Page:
Regardless of whether I agree or disagree with “slow reading” as a whole, the article gave me a lot of food for thought, catalyzing something I have been thinking about for a while, especially as it relates to my readings in “book history,” an intellectual movement and mode of inquiry about as scattered as this “slow reading” movement seems to be. One of its primary foci is the transition from manuscript to print culture: how the transmission and reception of texts, in literary/political/social/economic terms, shifted as manuscript culture gave way to mass-produced print media. What book history lacks in cohesiveness it makes up for in theoretical clout; I have been slowly making my way through The Book History Reader (Finklestein and McCleery, eds.) that I won at a book history-themed poster competition during my semester in Ireland, and I appreciate that, though book historians come from different disciplines, they tend to approach the study of the book with careful attention to theory and method. In particular, they approach transitions in positive terms before making normative judgments, an approach that some “slow reading” proponents could use.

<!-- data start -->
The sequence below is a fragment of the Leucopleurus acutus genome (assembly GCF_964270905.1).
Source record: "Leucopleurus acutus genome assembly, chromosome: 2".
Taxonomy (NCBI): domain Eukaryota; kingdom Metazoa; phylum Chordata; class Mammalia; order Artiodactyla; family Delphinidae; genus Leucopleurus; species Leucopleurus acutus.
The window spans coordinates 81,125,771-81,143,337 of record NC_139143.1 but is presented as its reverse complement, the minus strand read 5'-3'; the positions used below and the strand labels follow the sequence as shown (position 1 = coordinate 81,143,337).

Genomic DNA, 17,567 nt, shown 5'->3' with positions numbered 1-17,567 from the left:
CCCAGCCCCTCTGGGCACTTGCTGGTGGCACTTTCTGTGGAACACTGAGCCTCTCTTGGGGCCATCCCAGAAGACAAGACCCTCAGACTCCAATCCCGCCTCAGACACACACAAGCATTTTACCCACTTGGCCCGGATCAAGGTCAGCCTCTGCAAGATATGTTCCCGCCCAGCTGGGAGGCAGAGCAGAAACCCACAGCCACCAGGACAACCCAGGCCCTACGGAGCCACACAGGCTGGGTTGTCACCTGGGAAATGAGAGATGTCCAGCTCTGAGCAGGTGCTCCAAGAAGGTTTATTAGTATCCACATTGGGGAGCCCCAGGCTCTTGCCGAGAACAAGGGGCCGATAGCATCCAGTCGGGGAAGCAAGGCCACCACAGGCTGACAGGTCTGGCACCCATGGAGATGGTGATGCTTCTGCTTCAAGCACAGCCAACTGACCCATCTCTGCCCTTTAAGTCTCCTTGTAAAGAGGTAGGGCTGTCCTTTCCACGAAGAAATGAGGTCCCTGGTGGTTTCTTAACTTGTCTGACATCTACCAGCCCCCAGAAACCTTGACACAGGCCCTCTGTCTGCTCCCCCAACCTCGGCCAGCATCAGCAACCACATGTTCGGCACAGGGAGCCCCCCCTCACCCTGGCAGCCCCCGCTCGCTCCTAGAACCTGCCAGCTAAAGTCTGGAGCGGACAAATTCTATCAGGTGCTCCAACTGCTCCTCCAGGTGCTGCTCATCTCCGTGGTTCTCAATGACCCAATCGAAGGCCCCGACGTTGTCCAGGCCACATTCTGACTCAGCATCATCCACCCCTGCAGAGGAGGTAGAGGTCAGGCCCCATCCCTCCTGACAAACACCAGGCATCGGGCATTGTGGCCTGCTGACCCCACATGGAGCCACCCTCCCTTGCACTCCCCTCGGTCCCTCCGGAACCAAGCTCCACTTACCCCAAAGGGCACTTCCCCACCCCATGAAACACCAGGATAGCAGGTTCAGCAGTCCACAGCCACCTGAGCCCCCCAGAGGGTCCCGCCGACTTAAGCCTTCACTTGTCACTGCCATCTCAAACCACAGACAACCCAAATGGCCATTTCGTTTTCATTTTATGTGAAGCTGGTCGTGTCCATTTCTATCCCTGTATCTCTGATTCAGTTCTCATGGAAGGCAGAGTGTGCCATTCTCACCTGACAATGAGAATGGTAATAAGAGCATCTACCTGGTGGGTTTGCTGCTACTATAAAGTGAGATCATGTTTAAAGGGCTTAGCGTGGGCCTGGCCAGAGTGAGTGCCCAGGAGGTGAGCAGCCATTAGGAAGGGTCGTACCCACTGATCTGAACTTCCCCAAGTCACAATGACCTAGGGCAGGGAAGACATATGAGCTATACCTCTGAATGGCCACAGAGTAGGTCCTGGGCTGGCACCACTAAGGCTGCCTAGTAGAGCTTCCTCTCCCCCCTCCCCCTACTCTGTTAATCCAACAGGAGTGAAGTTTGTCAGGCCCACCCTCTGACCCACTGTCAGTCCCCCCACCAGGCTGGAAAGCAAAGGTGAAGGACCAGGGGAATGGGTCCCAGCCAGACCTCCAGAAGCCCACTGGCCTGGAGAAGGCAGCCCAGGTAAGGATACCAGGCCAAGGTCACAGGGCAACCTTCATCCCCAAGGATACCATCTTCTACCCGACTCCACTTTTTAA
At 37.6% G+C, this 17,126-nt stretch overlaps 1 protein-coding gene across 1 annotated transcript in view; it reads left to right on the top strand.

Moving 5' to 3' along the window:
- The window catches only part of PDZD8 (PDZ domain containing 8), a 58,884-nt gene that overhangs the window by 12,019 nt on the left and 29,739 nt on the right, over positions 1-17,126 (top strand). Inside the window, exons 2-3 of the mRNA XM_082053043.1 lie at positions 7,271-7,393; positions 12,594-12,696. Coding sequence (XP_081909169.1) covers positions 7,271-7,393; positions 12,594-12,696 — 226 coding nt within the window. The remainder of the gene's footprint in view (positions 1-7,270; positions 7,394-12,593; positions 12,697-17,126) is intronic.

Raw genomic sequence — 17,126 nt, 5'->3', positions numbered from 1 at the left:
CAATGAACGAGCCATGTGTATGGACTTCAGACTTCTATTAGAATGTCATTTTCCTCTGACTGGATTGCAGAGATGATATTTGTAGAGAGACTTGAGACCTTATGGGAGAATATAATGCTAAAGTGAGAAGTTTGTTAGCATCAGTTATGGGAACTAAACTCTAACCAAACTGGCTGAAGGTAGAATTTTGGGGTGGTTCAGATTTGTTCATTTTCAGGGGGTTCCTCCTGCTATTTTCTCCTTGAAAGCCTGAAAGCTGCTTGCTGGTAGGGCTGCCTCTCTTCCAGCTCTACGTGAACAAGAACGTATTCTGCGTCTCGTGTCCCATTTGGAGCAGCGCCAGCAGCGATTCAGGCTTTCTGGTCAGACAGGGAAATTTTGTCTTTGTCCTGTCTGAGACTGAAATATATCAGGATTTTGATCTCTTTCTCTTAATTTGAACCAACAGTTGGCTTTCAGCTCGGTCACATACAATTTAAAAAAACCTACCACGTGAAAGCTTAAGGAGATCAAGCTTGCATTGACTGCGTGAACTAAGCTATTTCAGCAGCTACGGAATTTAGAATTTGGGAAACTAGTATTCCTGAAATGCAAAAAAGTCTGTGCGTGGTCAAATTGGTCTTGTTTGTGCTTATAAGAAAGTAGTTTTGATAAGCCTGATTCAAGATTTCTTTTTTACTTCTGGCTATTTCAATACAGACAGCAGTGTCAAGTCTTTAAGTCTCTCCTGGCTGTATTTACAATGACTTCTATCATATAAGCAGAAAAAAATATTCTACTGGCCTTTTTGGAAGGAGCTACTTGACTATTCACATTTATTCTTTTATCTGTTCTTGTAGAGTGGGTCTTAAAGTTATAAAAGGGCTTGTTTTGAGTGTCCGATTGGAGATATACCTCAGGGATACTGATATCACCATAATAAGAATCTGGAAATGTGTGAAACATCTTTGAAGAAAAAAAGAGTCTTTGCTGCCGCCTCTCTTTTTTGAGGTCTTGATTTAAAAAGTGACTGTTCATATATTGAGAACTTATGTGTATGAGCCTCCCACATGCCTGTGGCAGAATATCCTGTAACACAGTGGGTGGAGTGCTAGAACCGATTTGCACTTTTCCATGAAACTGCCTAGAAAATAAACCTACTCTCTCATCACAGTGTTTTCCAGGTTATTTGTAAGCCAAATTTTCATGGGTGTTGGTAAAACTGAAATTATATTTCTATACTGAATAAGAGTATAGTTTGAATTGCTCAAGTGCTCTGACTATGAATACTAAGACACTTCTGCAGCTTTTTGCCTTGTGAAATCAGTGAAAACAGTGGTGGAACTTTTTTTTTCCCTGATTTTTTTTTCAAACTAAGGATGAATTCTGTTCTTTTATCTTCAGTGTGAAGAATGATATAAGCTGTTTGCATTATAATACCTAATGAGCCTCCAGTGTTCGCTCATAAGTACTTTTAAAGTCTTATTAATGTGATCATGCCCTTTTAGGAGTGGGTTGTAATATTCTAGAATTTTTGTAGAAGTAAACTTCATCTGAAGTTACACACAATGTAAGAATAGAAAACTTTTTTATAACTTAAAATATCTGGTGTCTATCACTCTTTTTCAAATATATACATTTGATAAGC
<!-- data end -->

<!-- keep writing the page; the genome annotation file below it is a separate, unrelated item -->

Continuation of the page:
After the break, I attempt to address what is cited as so uniquely detrimental about the Internet, and why I disagree with claims that it is inherently hurting us: